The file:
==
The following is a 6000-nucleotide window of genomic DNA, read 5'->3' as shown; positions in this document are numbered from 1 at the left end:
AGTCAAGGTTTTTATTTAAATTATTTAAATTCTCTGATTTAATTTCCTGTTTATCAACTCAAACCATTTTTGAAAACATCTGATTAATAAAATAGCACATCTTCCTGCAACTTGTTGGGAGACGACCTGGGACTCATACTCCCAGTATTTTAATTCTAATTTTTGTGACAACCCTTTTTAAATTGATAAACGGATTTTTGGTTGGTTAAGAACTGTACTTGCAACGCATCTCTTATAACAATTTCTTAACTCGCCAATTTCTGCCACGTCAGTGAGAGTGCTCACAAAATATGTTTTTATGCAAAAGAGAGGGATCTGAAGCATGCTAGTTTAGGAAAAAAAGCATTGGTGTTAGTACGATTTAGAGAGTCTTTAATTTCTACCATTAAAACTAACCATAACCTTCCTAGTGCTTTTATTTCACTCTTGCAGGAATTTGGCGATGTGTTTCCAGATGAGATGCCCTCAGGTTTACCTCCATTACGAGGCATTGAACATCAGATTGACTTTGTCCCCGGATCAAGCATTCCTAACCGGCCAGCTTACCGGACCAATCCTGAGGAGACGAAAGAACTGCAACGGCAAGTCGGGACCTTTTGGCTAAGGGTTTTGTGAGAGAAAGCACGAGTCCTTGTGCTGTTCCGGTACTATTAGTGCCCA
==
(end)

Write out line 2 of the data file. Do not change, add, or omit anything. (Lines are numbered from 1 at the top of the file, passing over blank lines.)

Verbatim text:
AGTCAAGGTTTTTATTTAAATTATTTAAATTCTCTGATTTAATTTCCTGTTTATCAACTCAAACCATTTTTGAAAACATCTGATTAATAAAATAGCACATCTTCCTGCAACTTGTTGGGAGACGACCTGGGACTCATACTCCCAGTATTTTAATTCTAATTTTTGTGACAACCCTTTTTAAATTGATAAACGGATTTTTGGTTGGTTAAGAACTGTACTTGCAACGCATCTCTTATAACAATTTCTTAACTCGCCAATTTCTGCCACGTCAGTGAGAGTGCTCACAAAATATGTTTTTATGCAAAAGAGAGGGATCTGAAGCATGCTAGTTTAGGAAAAAAAGCATTGGTGTTAGTACGATTTAGAGAGTCTTTAATTTCTACCATTAAAACTAACCATAACCTTCCTAGTGCTTTTATTTCACTCTTGCAGGAATTTGGCGATGTGTTTCCAGATGAGATGCCCTCAGGTTTACCTCCATTACGAGGCATTGAACATCAGATTGACTTTGTCCCCGGATCAAGCATTCCTAACCGGCCAGCTTACCGGACCAATCCTGAGGAGACGAAAGAACTGCAACGGCAAGTCGGGACCTTTTGGCTAAGGGTTTTGTGAGAGAAAGCACGAGTCCTTGTGCTGTTCCGGTACTATTAGTGCCCA